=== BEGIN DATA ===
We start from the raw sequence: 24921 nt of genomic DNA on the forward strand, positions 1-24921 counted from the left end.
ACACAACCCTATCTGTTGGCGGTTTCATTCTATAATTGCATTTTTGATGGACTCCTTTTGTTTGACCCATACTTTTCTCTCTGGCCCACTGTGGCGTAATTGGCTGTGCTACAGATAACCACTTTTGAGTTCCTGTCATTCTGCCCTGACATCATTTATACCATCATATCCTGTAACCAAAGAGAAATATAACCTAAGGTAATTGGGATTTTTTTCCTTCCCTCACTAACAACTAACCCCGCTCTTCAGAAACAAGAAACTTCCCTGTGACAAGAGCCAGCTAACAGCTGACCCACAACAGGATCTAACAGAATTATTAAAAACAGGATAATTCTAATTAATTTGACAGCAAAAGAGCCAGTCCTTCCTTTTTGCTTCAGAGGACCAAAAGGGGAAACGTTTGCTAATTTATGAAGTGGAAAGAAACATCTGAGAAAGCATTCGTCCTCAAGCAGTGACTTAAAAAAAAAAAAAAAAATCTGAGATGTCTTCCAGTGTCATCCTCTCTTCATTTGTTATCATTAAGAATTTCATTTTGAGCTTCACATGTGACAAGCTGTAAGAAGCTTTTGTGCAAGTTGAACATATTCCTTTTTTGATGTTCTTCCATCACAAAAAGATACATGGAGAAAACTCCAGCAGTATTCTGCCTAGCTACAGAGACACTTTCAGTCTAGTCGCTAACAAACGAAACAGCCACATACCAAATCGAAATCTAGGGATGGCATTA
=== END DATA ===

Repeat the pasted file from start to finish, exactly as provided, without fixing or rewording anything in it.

We start from the raw sequence: 24921 nt of genomic DNA on the forward strand, positions 1-24921 counted from the left end.
ACACAACCCTATCTGTTGGCGGTTTCATTCTATAATTGCATTTTTGATGGACTCCTTTTGTTTGACCCATACTTTTCTCTCTGGCCCACTGTGGCGTAATTGGCTGTGCTACAGATAACCACTTTTGAGTTCCTGTCATTCTGCCCTGACATCATTTATACCATCATATCCTGTAACCAAAGAGAAATATAACCTAAGGTAATTGGGATTTTTTTCCTTCCCTCACTAACAACTAACCCCGCTCTTCAGAAACAAGAAACTTCCCTGTGACAAGAGCCAGCTAACAGCTGACCCACAACAGGATCTAACAGAATTATTAAAAACAGGATAATTCTAATTAATTTGACAGCAAAAGAGCCAGTCCTTCCTTTTTGCTTCAGAGGACCAAAAGGGGAAACGTTTGCTAATTTATGAAGTGGAAAGAAACATCTGAGAAAGCATTCGTCCTCAAGCAGTGACTTAAAAAAAAAAAAAAAAATCTGAGATGTCTTCCAGTGTCATCCTCTCTTCATTTGTTATCATTAAGAATTTCATTTTGAGCTTCACATGTGACAAGCTGTAAGAAGCTTTTGTGCAAGTTGAACATATTCCTTTTTTGATGTTCTTCCATCACAAAAAGATACATGGAGAAAACTCCAGCAGTATTCTGCCTAGCTACAGAGACACTTTCAGTCTAGTCGCTAACAAACGAAACAGCCACATACCAAATCGAAATCTAGGGATGGCATTA